How Many Small Farms? Ag Census Will Tell

The USDA's National Agricultural Statistics Service will conduct the next Census of Agriculture in the latter half of 2012. Meanwhile, it is helping Serbia and Armenia prepare for their own censuses.

There were 2.2 million U.S. farms counted in the 2007 Census of Agriculture, which was 4 percent more than the 2002 census had counted. Most of the growth was in small farms where no single commodity accounted for more than 50 percent of the total value of production, according to Larry Sivers, National Agriculture Statistics Service International Programs Office Director, in his Jan. 3 post on the USDA blog. He wrote about the upcoming 2012 census that NASS will conduct and its work in December with the Republic of Serbia and the Republic of Armenia to help them prepare for their own censuses of agriculture.

U.S. farm numbers generally have declined since World War II, according to NASS, but the smallest category -- farms with sales of less than $1,000 – increased by 118,000 from 2002 to 2007, while the number with sales above $500,000 increased by 46,000. The smallest farms, those with 10 or fewer workers, are exempt from OSHA enforcement.

Serbia will conduct its first census of agriculture in 50 years starting in October 2012, Sivers wrote, adding that Bob Hale from NASS's International Programs Office and Krissy Young from NASS's Public Affairs Section attended the Third Annual Extension Conference in Zlatibor, Serbia and discussed communications for the Serbian 2012 census. The Armenian government hosted Mike Steiner from the NASS International Programs Office and Chris Messer, chief of NASS's Program Administration Branch, for a seminar as they prepare to collect data from producers through the first agricultural census in that country in more than 90 years, Sivers wrote.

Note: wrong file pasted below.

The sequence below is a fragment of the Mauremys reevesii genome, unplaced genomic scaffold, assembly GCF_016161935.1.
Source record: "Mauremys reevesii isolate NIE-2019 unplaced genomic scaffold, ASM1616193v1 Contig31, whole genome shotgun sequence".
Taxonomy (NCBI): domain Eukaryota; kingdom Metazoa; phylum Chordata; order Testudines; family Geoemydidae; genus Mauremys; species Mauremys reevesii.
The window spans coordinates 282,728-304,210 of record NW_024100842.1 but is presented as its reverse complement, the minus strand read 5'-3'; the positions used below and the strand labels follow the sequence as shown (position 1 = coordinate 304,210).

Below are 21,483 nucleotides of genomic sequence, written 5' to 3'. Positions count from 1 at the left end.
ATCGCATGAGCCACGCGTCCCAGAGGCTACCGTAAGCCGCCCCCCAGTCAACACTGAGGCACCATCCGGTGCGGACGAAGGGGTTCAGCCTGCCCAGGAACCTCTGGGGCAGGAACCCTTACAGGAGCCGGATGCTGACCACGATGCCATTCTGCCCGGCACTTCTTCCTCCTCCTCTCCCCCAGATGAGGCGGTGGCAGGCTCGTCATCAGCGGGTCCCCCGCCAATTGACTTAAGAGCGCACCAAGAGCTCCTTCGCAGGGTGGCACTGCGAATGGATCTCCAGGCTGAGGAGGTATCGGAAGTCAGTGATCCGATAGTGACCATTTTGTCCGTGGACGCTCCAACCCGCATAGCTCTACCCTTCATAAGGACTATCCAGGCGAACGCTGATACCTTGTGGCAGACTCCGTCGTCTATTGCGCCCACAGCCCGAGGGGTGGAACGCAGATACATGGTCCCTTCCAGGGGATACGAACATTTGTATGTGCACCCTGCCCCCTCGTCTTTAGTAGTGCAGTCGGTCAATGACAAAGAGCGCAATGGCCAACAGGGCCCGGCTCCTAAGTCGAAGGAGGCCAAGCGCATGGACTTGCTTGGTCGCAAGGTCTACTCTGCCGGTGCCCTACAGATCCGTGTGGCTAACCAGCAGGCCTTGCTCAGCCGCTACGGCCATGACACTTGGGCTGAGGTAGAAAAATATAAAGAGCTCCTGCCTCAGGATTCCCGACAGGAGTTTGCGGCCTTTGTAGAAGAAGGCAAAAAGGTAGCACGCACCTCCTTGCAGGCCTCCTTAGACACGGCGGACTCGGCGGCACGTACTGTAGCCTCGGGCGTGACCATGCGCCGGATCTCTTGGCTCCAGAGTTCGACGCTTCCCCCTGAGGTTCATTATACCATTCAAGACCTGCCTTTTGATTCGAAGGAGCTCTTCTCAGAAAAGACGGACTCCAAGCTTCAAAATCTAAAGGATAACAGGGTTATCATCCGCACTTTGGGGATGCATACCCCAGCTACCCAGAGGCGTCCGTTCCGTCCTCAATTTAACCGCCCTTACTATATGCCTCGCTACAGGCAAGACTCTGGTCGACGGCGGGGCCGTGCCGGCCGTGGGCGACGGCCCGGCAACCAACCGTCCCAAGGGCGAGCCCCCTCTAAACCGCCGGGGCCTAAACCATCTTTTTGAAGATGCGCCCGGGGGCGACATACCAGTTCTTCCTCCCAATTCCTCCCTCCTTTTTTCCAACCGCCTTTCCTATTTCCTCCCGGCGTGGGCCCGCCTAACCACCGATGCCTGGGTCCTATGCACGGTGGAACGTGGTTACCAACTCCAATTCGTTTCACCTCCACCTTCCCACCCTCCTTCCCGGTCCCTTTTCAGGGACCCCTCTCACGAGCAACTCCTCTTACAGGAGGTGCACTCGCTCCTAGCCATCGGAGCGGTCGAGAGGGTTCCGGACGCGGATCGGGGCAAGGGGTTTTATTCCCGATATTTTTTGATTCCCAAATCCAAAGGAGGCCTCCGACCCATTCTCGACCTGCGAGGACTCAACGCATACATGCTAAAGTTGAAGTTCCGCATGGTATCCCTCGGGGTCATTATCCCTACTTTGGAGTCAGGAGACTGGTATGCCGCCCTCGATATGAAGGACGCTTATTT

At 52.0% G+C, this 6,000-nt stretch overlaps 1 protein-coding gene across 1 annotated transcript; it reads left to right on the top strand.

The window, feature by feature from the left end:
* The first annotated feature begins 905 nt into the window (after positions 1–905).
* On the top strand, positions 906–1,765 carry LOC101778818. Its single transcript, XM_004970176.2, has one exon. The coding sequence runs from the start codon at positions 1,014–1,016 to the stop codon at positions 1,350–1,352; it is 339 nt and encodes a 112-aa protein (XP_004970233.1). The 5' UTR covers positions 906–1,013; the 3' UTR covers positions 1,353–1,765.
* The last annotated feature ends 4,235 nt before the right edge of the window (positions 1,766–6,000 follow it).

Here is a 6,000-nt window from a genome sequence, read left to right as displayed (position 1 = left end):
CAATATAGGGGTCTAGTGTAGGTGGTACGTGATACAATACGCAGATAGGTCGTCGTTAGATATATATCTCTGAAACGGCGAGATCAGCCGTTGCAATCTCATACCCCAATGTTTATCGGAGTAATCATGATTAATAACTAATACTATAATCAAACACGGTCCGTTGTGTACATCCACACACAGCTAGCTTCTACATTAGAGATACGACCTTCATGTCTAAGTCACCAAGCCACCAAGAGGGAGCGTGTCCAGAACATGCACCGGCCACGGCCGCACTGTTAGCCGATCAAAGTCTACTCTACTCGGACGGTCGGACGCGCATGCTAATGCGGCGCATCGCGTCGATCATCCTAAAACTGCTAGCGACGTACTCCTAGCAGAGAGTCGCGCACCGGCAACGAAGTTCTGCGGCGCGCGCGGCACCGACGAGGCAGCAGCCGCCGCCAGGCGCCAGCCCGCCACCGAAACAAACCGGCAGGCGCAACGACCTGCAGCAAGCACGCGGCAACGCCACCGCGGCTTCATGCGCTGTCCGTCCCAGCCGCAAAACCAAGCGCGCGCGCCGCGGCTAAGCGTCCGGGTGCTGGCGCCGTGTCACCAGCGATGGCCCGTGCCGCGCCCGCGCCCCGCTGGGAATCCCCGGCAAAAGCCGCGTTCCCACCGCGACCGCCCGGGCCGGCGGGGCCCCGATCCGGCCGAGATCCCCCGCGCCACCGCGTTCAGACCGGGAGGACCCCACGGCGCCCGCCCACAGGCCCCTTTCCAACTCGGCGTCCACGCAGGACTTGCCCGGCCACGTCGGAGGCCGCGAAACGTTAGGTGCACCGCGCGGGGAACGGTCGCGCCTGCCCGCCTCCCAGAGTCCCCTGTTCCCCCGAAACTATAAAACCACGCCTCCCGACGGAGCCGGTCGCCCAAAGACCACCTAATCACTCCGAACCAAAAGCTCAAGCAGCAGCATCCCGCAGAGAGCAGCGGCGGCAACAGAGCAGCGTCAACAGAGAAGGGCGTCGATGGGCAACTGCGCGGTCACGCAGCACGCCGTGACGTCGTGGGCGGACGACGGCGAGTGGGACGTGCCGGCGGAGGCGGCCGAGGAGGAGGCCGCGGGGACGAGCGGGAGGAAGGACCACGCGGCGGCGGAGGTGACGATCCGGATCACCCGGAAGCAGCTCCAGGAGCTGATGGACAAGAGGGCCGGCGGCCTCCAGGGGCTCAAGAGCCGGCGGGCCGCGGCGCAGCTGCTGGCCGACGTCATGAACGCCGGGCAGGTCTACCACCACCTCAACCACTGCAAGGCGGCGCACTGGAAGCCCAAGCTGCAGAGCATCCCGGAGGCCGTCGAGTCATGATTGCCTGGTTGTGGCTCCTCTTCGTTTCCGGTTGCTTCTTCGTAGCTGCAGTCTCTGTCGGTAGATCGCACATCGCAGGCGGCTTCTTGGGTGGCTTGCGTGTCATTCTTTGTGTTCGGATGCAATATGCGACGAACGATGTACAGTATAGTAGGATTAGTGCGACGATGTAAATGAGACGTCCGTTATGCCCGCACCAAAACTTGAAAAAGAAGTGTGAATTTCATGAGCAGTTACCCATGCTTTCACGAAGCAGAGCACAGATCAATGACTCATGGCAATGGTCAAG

"International projects like these, supported by reimbursable funding, go beyond just helping the host country. They are learning experiences for NASS as well," he concluded. "As staff work with other statistical organizations they are exposed to new and different methodologies that broaden their experience. They can then apply these experiences to challenges at home to improve service to U.S. agriculture. Very importantly, projects like these help U.S agriculture by contributing to more accurate information on world agricultural supply and demand to make better marketing decisions for U.S. products."

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